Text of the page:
• The writer whose work is to be assessed;
• The writing task(s) that writers have been asked to complete;
• The written product(s) subject to assessment;
• The reader(s) who score or rank the product;
• The scoring procedures, which can be subdivided into the scoring guidelines and the actual reading procedures (p. 223).
The writer, naturally, has a central role in the outcome of the writing assessment. The writer brings to the task a unique background that is comprised of several variables that impact writing performance. Level of language proficiency, cultural background, familiarity with testing situations, motivation to complete the task and prior educational experiences can all influence the extent to which the writer performs in a novel testing situation (Kroll, 1998).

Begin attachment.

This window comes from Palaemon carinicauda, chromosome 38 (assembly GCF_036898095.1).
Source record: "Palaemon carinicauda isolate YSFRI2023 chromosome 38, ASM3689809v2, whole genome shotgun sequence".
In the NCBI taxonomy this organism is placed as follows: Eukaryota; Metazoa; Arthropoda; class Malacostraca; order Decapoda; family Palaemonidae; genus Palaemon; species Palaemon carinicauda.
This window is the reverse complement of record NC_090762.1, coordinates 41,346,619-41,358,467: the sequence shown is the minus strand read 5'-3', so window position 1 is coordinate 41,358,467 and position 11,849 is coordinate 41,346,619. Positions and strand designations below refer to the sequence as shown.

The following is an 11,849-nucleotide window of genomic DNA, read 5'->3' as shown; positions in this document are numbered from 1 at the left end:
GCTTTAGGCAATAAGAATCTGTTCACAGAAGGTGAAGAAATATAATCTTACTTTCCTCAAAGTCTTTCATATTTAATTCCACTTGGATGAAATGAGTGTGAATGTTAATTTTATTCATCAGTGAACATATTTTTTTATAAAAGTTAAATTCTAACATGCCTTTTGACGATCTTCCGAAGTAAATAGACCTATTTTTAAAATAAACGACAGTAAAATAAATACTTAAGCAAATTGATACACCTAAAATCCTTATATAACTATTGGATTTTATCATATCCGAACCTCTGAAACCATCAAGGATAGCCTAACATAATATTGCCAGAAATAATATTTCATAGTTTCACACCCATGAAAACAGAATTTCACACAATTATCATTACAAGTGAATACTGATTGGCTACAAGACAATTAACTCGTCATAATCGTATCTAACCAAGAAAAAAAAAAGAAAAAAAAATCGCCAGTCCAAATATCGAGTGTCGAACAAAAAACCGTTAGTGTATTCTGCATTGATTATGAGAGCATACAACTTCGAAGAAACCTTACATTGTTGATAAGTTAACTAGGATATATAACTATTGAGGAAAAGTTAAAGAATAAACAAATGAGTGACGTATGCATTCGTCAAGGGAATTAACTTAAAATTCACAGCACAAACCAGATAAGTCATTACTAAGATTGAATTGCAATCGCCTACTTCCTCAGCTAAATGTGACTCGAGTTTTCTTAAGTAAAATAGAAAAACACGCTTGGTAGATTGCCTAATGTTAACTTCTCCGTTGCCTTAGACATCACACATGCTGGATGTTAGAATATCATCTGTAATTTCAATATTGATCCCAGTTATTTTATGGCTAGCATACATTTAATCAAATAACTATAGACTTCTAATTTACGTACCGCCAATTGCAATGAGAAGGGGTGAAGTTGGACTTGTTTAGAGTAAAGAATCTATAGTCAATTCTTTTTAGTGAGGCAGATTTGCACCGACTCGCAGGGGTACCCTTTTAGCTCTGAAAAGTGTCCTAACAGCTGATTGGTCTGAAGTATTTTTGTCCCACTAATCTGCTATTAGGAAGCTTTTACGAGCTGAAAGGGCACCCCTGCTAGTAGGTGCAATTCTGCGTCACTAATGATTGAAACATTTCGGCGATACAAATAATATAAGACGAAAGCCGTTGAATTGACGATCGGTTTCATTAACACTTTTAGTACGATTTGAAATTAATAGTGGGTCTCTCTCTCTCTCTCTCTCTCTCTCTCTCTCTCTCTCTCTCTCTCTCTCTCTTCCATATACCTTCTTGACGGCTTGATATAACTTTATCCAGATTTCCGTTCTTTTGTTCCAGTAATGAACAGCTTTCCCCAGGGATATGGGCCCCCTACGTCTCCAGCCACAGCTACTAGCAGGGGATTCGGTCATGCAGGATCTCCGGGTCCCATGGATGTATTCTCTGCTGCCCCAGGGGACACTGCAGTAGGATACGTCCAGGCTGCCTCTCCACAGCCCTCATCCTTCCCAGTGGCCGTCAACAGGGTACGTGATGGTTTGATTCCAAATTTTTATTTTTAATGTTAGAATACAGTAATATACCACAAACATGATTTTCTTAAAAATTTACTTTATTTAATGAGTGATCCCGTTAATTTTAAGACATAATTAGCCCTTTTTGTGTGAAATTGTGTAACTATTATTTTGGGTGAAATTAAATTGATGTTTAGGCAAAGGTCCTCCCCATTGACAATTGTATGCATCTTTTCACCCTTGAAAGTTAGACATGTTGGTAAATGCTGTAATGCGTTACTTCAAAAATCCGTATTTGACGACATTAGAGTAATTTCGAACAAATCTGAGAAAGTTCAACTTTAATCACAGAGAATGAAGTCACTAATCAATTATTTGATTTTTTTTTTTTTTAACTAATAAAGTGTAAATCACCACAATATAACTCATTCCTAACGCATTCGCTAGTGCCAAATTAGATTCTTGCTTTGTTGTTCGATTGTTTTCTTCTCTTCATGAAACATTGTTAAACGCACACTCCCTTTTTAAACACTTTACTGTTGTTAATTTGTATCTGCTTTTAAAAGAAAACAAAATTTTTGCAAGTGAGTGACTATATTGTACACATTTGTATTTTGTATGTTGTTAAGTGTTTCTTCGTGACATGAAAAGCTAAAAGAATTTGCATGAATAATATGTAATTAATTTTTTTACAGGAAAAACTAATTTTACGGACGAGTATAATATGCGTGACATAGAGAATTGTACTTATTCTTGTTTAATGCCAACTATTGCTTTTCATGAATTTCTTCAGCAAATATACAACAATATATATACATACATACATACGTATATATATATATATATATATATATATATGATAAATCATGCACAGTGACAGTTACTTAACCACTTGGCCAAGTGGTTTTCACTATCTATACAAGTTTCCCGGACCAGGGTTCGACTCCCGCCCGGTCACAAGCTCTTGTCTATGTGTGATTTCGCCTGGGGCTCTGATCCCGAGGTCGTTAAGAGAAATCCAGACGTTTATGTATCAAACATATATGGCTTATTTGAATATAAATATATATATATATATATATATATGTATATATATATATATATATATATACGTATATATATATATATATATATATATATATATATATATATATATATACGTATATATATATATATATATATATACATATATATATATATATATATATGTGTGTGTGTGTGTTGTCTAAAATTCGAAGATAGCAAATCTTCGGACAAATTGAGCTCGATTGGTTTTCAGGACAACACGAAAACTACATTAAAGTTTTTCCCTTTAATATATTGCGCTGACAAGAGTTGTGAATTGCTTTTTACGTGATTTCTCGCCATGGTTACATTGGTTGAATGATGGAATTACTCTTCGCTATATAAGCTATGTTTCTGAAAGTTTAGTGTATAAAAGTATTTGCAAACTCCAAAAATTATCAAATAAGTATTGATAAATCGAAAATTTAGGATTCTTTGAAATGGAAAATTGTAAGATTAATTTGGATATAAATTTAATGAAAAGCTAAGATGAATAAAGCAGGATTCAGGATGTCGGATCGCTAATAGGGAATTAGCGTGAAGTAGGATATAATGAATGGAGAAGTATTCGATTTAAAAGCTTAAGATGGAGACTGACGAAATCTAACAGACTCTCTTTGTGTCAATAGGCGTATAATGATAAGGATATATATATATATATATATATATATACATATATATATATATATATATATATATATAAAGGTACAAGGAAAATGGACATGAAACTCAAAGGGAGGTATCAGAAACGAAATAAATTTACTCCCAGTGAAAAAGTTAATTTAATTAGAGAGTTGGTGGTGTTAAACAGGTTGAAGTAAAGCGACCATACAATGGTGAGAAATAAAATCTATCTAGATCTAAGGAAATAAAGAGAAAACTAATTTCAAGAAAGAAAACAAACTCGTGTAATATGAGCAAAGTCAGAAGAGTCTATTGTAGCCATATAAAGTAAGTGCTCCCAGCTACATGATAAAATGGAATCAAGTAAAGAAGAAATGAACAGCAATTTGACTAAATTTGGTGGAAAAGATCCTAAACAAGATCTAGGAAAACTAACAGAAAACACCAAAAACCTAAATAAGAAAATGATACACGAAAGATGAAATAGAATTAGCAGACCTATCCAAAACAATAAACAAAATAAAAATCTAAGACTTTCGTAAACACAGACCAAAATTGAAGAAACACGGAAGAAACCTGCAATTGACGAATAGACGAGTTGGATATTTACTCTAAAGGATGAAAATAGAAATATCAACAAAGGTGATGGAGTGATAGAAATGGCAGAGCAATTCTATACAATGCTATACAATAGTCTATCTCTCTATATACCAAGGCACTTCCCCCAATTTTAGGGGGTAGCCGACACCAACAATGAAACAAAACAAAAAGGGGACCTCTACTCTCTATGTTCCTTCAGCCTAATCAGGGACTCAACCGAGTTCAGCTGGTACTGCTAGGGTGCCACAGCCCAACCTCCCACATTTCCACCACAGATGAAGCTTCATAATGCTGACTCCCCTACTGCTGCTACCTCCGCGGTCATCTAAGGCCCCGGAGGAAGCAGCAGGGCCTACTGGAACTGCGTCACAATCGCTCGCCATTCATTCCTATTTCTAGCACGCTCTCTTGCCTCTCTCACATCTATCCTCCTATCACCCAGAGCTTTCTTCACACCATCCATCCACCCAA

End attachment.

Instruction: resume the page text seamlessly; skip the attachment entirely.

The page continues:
Creating a writing task that is valuable and reliable is important in any kind of assessment. In writing, tests are said to have content validity when they ask testers to perform the same kind of tasks that they would in the classroom (Bacha, 2001). Yet ESL writers in a language program typically represent multiple disciplines. Creating prompts that are general enough to be fair to all but specific enough to allow individuals to draw upon prior knowledge can be difficult. The wording of the prompt, its mode of discourse, rhetorical specifications and subject matter can affect results (Tedick, 1990). For instance, Tedick (1990) compared the impact of writing performance of a field-specific topic vs. a general writing topic. Drawing on research in cognitive psychology and reading research that shows comprehension and understanding of a...